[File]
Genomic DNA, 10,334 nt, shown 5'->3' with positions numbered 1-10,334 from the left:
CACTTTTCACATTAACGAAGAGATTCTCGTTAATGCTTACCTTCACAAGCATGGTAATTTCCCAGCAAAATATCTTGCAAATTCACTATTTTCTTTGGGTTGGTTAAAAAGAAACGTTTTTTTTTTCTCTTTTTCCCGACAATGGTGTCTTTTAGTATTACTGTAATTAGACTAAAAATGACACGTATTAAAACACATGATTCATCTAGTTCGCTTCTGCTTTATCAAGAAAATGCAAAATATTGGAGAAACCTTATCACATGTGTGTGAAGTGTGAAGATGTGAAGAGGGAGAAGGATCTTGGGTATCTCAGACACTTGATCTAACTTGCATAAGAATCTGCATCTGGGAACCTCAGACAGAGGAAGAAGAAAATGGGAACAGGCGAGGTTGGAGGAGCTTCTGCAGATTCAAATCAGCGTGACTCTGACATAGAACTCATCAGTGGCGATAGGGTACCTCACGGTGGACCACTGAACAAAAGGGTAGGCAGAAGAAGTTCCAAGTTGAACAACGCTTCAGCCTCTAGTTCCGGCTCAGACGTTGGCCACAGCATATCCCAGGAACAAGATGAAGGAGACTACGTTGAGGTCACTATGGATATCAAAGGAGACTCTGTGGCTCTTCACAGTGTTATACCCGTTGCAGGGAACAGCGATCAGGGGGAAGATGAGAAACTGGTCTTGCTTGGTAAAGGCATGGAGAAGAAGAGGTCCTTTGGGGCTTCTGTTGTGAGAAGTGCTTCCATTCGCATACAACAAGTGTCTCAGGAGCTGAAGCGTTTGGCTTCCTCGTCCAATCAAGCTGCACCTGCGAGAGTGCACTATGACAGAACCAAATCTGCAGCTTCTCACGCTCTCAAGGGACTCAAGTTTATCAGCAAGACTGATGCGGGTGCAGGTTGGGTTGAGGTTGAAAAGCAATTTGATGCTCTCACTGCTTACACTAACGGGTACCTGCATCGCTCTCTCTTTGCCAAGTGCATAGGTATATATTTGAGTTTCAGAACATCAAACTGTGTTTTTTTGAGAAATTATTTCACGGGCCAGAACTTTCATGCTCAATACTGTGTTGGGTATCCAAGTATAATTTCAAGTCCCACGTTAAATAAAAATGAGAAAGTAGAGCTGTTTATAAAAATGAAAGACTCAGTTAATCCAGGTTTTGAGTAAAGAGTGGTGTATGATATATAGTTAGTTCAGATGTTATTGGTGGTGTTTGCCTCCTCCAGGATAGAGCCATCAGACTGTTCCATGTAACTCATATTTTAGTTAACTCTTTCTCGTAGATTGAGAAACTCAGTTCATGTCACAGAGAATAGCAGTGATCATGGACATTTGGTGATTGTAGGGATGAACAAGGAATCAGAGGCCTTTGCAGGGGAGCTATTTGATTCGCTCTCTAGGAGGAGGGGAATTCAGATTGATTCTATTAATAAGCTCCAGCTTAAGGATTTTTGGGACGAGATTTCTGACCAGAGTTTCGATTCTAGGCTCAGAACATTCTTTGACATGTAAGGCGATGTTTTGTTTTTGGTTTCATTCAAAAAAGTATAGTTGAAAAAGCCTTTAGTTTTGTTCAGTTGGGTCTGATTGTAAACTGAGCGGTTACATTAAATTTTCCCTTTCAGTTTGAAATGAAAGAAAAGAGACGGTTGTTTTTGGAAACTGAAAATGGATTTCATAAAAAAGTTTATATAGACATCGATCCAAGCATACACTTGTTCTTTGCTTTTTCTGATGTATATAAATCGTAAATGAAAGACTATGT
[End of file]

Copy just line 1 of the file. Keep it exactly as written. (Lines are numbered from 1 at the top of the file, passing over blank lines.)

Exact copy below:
Genomic DNA, 10,334 nt, shown 5'->3' with positions numbered 1-10,334 from the left: